The United States Constitution begins with the phrase, “We the people.” Constitutional scholars take this beginning as an implicit argument for a living constitution — we the people. Because every time a new reader recites those words they become an included participant in the foundations of our democracy, thereby reaffirming the message of the document as a whole.
ASUCD also has a constitution. It begins by detailing the membership of ASUCD, “all regularly enrolled undergraduate students,” or we the people. You see, every time I, or anyone uses the term ASUCD to refer solely to our student government, we’ve committed a misnomer. Those letters in fact designate every student who happens to pay the fees which prop up our student government.
The question then becomes not who is a part of ASUCD, but who is an active participant in it?
Those initial words of the U.S. Constitution’s preamble are meant to serve as a check, ensuring the political sphere will never get clogged up with a revolving door of career politicians, instead constantly ushering new voices into the fold. Unfortunately that check has proven insufficient in the modern era.
We don’t have that problem in our student government; new voices crop up all the time. But there could and should always be more.
Democracy functions best when you have a competing series of interests constantly vying for control of the plurality. That’s where you get compromise from and that’s where you get better policy.
On the other end you have apathy. “Apathy is the enemy of democracy,” my State Capitol tour guide told me and my mother the other weekend. He was frustrated so few people came to watch open sessions of the California Assembly and Senate, and I had no answer for him. I myself have been working across the street from the Capitol all winter and had yet to observe one floor session.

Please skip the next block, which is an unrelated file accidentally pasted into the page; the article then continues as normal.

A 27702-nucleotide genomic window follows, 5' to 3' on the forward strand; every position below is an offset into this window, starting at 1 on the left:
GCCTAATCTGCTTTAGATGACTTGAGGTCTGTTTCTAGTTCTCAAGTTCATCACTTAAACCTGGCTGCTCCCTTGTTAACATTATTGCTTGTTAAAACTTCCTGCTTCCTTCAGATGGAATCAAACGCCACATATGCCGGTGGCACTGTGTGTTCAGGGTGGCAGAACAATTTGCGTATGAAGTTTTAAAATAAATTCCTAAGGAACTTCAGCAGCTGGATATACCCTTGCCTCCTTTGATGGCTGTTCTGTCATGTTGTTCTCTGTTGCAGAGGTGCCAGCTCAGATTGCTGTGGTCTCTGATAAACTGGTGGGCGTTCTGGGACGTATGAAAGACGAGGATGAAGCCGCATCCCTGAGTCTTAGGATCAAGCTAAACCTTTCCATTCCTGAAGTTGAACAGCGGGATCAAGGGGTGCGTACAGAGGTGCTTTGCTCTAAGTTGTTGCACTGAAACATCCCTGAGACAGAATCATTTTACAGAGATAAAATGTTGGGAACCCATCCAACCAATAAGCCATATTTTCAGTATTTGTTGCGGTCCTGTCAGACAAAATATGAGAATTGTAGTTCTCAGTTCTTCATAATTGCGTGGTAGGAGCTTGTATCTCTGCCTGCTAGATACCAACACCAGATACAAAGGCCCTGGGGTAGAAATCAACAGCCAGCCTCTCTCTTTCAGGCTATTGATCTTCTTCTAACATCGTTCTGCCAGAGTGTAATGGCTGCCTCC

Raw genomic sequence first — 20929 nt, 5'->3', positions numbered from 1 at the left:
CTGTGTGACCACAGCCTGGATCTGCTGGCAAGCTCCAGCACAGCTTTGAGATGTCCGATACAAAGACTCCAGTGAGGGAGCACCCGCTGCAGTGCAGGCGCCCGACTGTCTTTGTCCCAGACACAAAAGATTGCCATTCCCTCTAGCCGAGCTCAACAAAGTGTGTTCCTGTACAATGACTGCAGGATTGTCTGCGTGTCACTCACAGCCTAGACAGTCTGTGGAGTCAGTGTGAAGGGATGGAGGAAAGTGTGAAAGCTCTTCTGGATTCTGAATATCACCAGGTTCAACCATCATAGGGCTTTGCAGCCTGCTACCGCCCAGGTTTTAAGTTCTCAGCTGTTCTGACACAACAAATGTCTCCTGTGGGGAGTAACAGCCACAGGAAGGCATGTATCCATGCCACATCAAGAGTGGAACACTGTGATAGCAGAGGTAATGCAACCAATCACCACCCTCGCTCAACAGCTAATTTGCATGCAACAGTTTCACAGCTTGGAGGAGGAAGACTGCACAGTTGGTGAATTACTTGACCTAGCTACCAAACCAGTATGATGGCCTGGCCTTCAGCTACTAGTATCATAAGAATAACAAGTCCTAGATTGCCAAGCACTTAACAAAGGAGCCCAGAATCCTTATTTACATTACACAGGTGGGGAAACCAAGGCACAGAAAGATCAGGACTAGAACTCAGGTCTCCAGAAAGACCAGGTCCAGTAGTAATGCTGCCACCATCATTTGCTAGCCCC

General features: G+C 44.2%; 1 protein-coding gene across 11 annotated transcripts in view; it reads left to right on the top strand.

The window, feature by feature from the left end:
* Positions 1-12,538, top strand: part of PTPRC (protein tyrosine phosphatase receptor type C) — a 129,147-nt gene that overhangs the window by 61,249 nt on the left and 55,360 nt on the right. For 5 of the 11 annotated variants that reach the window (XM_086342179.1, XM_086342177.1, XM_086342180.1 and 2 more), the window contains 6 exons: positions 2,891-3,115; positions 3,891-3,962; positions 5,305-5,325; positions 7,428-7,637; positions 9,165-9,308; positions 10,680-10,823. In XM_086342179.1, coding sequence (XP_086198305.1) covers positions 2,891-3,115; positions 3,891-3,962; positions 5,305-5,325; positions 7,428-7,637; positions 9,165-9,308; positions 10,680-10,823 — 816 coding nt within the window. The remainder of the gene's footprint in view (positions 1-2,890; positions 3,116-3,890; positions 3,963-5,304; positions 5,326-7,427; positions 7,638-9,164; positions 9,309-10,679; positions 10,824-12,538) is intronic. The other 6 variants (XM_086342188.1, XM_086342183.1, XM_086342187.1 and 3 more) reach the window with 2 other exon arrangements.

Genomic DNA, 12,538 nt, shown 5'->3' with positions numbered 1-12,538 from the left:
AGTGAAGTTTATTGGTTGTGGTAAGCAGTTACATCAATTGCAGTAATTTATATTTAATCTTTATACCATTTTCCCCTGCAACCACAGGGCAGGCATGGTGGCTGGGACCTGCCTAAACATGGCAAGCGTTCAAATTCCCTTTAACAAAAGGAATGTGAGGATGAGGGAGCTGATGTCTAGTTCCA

The special thing about student government is that we, we the people, have no excuse for our apathy. Our representatives are immediately available to us, our senate meetings are held right on campus, our fees are transparently appropriated before us on a yearly basis.
Let’s get one thing straight: It gave me no pleasure to write last week’s column. I would have much preferred to issue every single departing member of ASUCD an A last week. Think how good we’d all feel in that world, think how good campus would look with a class that strong. But sadly I couldn’t do that.
Don’t you find that problematic? Don’t you think or at least hope the 12 senators and the executive representing you are the best this campus has to offer on a yearly basis? Don’t we the people deserve that much?
Yes, you do deserve the best. But where do you find those people? Try starting with yourself. You have all the tools to, at a moment’s notice, run for senate, or just drop by a senate meeting and chew out some self–important people sitting behind a table. Think how good that would feel.
This is me pulling back the curtain on my motivations for writing this column from the beginning. I did it to engage and educate all of you, and to make you want to engage your student government right back.
Look how much I’ve done with just this dinky column (pieces of legislation authored as a result of it, vetoes occurring or being overridden because of it), think how much you could do if you choose to stand up and be heard — we the people.
Because ASUCD needs you, the people, to make it better. It doesn’t get better through the actions of one individual, it gets better through a culture of dedicated persons pulling together because we care enough to better the lives of our peers — we the people.
You see that culture all across campus. It’s the feeling prospective students get when they come here for the first time and they can’t help but notice how nice everyone is. It’s the odd camaraderie we all share; when someone wipes out on their bike and no fewer than three strangers stop to at least ask if they’re OK.
That intangible culture is what we like to call Aggie Pride, and as all Aggies are in fact ASUCD, it is also ASUCD Pride.
But sometimes our student government loses track of those good sentiments. So it’s up to us, the people, to every now and then slap them in the face (rhetorically) and remind them of the basis of their jobs. Because ASUCD isn’t just for all of us, it is all of us — we the people.
JUSTIN GOSS occasionally likes to get sentimental and introspective. If you miss the more vitriolic, sardonic Goss, he can still be reached at email@example.com.